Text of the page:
Miss Strangeworth makes the mistake of thinking that her nasty little campaign of poison-pen letter-writing will have no consequences. She acts like she owns the town; she is its self-appointed moral guardian. This is largely due to her grandfather's being the first man to build a house on Pleasant Street. Miss Strangeworth thinks that this gives her a privileged position from which she can tell other people how to live their lives. This is her town, and these are her people. So arrogant is she that she doesn't stop to think for one moment that, one day, her unpleasant actions might come back to haunt her.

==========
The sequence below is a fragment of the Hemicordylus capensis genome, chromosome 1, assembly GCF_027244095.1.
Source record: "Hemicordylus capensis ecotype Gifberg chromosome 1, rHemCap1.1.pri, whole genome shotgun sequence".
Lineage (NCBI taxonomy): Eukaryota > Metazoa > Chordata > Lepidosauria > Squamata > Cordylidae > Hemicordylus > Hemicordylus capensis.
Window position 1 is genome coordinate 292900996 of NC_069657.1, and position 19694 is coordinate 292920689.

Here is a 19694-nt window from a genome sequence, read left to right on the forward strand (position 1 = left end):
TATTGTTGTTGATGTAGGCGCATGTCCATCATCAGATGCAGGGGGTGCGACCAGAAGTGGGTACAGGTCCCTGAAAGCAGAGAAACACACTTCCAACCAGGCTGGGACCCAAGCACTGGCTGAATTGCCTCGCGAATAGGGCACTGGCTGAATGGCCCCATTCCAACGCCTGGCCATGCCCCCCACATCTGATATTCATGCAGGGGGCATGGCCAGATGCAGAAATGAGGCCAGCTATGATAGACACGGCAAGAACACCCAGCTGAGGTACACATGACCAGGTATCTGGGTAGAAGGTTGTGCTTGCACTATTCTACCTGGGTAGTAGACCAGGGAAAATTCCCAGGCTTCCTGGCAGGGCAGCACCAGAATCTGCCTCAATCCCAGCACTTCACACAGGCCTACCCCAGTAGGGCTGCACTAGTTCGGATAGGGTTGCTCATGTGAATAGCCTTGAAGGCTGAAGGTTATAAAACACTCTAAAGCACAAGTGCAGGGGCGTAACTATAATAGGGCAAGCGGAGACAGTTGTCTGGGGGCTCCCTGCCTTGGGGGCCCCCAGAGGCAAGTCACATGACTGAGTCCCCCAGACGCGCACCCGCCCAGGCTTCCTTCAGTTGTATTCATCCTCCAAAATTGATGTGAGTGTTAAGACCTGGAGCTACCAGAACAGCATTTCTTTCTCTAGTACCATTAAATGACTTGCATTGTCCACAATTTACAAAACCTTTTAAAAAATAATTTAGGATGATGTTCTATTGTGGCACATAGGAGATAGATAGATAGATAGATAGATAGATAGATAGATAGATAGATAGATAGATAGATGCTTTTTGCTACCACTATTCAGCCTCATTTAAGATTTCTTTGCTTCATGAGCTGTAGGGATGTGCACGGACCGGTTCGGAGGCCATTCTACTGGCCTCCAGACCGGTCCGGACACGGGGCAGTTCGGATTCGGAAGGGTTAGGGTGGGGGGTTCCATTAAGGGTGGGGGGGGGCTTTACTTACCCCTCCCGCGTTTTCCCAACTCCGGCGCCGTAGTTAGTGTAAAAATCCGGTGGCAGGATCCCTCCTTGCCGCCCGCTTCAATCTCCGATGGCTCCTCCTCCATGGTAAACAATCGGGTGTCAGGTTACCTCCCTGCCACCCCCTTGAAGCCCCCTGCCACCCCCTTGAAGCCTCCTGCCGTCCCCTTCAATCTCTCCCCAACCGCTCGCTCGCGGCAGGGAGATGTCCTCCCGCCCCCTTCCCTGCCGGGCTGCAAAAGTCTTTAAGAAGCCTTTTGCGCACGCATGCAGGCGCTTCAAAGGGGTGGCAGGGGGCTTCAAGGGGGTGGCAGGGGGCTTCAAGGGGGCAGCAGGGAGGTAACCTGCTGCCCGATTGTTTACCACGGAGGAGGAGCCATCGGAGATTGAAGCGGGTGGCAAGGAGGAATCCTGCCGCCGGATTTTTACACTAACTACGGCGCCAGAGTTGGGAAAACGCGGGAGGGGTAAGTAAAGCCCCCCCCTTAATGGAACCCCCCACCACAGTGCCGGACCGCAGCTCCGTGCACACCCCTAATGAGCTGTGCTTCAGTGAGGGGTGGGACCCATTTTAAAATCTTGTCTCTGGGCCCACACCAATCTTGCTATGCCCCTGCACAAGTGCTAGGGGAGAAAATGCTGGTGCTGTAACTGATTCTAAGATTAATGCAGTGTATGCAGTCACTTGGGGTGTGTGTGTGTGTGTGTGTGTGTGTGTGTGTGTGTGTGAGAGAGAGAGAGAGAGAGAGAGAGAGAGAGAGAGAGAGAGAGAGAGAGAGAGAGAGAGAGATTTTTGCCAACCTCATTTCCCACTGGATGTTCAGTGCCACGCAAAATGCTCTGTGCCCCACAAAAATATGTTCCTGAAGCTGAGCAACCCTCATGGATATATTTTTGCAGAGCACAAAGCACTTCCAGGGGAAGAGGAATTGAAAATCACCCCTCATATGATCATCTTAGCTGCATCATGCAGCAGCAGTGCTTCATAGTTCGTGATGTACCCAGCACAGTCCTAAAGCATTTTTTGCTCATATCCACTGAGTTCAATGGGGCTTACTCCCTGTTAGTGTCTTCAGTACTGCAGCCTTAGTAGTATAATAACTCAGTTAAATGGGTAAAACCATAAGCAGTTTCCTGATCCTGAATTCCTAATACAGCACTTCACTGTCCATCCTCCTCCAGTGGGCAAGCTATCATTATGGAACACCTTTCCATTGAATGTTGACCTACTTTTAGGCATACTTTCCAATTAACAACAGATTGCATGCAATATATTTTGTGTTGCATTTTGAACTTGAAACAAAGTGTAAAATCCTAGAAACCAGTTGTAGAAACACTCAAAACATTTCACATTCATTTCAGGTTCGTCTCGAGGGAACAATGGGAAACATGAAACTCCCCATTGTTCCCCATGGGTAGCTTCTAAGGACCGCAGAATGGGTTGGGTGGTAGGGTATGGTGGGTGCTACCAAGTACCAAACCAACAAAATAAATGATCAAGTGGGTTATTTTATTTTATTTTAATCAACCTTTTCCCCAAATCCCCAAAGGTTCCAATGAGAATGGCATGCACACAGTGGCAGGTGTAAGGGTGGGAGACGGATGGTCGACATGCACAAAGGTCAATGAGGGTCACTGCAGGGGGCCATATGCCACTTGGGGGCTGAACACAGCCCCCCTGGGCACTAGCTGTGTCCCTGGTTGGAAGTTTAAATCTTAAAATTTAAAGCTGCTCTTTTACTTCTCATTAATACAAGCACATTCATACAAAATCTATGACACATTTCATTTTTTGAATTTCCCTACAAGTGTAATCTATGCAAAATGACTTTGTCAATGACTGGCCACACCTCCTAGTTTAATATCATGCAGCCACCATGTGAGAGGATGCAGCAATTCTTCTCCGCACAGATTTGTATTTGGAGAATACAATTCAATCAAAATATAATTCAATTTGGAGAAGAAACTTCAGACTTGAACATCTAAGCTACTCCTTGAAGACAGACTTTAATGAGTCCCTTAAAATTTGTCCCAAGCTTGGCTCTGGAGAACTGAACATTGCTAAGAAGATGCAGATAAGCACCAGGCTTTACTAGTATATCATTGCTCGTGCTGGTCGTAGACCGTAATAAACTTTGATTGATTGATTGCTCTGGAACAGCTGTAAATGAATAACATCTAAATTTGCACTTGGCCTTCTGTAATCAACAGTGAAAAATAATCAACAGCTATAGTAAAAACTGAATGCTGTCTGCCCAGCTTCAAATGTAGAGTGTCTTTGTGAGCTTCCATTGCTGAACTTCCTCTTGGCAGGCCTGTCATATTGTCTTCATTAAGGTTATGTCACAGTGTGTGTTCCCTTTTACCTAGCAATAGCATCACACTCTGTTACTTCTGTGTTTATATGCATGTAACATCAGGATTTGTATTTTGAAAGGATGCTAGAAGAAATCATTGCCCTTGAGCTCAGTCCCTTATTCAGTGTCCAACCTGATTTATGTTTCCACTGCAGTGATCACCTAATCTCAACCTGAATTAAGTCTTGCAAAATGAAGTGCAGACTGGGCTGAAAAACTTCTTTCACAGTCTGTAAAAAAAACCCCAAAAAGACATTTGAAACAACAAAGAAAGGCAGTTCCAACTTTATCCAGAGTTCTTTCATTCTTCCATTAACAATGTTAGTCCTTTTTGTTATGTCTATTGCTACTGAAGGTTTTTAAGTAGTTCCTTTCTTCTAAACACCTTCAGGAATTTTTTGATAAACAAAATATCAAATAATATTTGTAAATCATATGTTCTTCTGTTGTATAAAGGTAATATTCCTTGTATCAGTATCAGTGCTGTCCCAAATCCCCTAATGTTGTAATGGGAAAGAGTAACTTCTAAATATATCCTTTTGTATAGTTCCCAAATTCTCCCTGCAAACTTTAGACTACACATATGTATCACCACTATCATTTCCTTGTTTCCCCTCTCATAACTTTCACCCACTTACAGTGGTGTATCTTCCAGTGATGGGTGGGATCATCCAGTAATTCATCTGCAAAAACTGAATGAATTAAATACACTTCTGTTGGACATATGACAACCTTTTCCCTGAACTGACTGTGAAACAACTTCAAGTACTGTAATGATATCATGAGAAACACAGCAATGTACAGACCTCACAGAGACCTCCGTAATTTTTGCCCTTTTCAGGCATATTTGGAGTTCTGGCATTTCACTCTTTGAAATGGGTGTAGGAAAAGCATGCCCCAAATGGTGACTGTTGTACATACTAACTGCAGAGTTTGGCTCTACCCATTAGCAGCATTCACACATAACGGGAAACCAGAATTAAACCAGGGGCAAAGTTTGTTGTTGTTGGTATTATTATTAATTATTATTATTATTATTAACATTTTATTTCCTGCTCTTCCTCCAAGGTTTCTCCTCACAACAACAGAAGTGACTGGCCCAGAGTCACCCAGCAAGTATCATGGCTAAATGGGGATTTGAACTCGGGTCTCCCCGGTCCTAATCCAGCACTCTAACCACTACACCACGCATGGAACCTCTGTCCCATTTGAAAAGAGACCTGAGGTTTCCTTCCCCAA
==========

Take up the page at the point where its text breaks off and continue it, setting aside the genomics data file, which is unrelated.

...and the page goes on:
And that's precisely what does happen, but entirely by accident. One evening, Miss Strangeworth is posting three more of her poison-pen letters. But unbeknownst to her, one of them falls to the ground. Someone must pick it up and then realize who's been sending all these horrible letters. The nasty letter she subsequently receives is payback for all the ones she's sent herself. Now that Miss Strangeworth has been exposed to the whole town as a thoroughly unpleasant piece of work, her reputation, like her prize rosebush, has been destroyed.